Your major will pave your path to graduation and your future career, so you should do some research before deciding. If you’re not sure where to begin, here are a few things to consider:
Look into the favorite majors of students across the United States to get some initial ideas. Consider taking a class in a popular discipline to find out if it’s something that interests you. Some of the most popular college majors according to the Princeton Review include:
- Government/Political Science
- English Language and Literature
- Chemical Engineering
Job growth rate
Look for jobs in booming – or soon-to-be booming – industries. These careers will continue to grow and will need to hire new employees (like you) to accommodate the growing industry demands. Here are some of the top-growing jobs, according to Career Cast:
- Software Developer
- Network Systems Administrator
- Internet Marketer
- Financial Analyst
- Pharmaceutical Representative
- Web Designer
While the importance of salary will vary from person to person, investigate the average starting salaries of majors that interest you to get an idea of how much you might earn straight out of college. Also, keep in mind that even though some jobs have high starting salaries, they may have high unemployment rates or low growth rates, making it more difficult to land a job in that field.
You major’s rate of unemployment is an important factor to think about. Areas of study with low unemployment rates are more promising for recent graduates and can help build a stable future. High unemployment rates can make the job search after graduation somewhat challenging.Some of the majors with the highest unemployment rates as of 2018 include:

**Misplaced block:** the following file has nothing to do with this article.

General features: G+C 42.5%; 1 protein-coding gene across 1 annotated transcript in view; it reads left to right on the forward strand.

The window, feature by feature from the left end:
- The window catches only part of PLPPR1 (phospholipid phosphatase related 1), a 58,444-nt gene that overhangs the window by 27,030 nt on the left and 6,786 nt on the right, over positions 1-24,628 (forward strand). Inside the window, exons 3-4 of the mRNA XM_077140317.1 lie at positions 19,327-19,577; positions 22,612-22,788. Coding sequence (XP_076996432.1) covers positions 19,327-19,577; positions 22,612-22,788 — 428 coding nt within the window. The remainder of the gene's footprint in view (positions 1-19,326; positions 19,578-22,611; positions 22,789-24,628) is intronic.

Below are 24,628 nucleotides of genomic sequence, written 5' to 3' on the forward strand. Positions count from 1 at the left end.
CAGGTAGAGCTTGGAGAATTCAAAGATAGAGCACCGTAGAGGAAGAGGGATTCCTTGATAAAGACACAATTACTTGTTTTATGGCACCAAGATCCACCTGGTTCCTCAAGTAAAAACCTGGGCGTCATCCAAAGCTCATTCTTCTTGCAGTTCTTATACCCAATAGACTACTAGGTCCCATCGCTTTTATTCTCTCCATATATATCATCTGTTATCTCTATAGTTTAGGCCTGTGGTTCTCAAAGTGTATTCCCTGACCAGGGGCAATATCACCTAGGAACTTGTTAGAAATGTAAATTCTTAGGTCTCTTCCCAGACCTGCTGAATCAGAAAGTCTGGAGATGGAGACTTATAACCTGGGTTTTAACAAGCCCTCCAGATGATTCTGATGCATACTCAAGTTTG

- Clinical Psychology (20%)
- Fine Arts (16%)
- History (15%)
- Library Science (15%)
- Military Technology (11%)
- Educational Psychology (11%)
- Architecture (11%)
How you can save money
A college education can undoubtedly help you get ahead in life, but it is expensive. In addition to finding a college major that will help you achieve a career you want, it’s also important to keep in mind options to help you financially stable.
Many students get an associate degree at a relatively low-priced community college, then move on to a more expensive college or university to get their bachelor’s degree, making the process less of a financial burden. Many institutions offer a prior learning assessment that provides credit for verifiable skills acquired through life or work experience.
More and more colleges are also offering online courses as part of their degree programs. Choose a regionally accredited institution so you’ll be eligible for federal financial aid programs. The Online Education Database provides independent evaluations and rankings for accredited programs.
If you need to finance your college education, federal student loan programs such as Perkins and Stafford are your best bets. Be sure to look into loan forgiveness programs from agencies such as the U.S. Department of Health and Human Services. Tax credits such as the American Opportunity Tax Credit and the Lifetime Learning Credit also make paying for a degree easier. You may also qualify for grants and scholarships that do not need to be paid back.
Want to learn more about majors and careers for college students? Check out our “Major Decisions” infographic.